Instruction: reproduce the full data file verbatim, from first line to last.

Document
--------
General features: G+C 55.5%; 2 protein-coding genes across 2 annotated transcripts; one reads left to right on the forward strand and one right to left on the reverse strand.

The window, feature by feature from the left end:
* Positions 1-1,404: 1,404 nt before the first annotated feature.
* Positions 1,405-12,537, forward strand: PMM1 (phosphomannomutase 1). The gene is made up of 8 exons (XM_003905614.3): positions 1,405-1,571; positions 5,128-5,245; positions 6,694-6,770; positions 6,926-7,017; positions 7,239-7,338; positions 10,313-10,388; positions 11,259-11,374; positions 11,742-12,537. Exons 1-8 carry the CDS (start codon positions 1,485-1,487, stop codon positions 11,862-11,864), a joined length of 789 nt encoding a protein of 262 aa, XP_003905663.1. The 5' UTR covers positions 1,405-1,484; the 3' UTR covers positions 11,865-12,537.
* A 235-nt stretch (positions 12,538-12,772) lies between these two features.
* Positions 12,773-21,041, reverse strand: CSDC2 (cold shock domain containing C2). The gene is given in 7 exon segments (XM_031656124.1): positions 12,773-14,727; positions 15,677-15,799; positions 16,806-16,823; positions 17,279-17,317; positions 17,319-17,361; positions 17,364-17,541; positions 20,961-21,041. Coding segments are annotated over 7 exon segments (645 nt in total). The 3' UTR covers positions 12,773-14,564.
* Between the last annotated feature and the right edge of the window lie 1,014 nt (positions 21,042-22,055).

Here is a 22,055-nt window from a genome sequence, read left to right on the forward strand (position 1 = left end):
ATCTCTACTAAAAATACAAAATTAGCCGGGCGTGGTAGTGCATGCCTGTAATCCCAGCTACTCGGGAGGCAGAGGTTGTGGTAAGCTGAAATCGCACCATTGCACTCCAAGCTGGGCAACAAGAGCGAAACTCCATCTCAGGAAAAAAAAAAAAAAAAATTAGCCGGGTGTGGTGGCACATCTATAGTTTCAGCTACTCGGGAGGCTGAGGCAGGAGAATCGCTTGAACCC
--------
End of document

General features: G+C 55.5%; 2 protein-coding genes across 2 annotated transcripts; one reads left to right on the forward strand and one right to left on the reverse strand.

The window, feature by feature from the left end:
* Positions 1-1,404: 1,404 nt before the first annotated feature.
* Positions 1,405-12,537, forward strand: PMM1 (phosphomannomutase 1). The gene is made up of 8 exons (XM_003905614.3): positions 1,405-1,571; positions 5,128-5,245; positions 6,694-6,770; positions 6,926-7,017; positions 7,239-7,338; positions 10,313-10,388; positions 11,259-11,374; positions 11,742-12,537. Exons 1-8 carry the CDS (start codon positions 1,485-1,487, stop codon positions 11,862-11,864), a joined length of 789 nt encoding a protein of 262 aa, XP_003905663.1. The 5' UTR covers positions 1,405-1,484; the 3' UTR covers positions 11,865-12,537.
* A 235-nt stretch (positions 12,538-12,772) lies between these two features.
* Positions 12,773-21,041, reverse strand: CSDC2 (cold shock domain containing C2). The gene is given in 7 exon segments (XM_031656124.1): positions 12,773-14,727; positions 15,677-15,799; positions 16,806-16,823; positions 17,279-17,317; positions 17,319-17,361; positions 17,364-17,541; positions 20,961-21,041. Coding segments are annotated over 7 exon segments (645 nt in total). The 3' UTR covers positions 12,773-14,564.
* Between the last annotated feature and the right edge of the window lie 1,014 nt (positions 21,042-22,055).

Here is a 22,055-nt window from a genome sequence, read left to right on the forward strand (position 1 = left end):
ATCTCTACTAAAAATACAAAATTAGCCGGGCGTGGTAGTGCATGCCTGTAATCCCAGCTACTCGGGAGGCAGAGGTTGTGGTAAGCTGAAATCGCACCATTGCACTCCAAGCTGGGCAACAAGAGCGAAACTCCATCTCAGGAAAAAAAAAAAAAAAAATTAGCCGGGTGTGGTGGCACATCTATAGTTTCAGCTACTCGGGAGGCTGAGGCAGGAGAATCGCTTGAACCC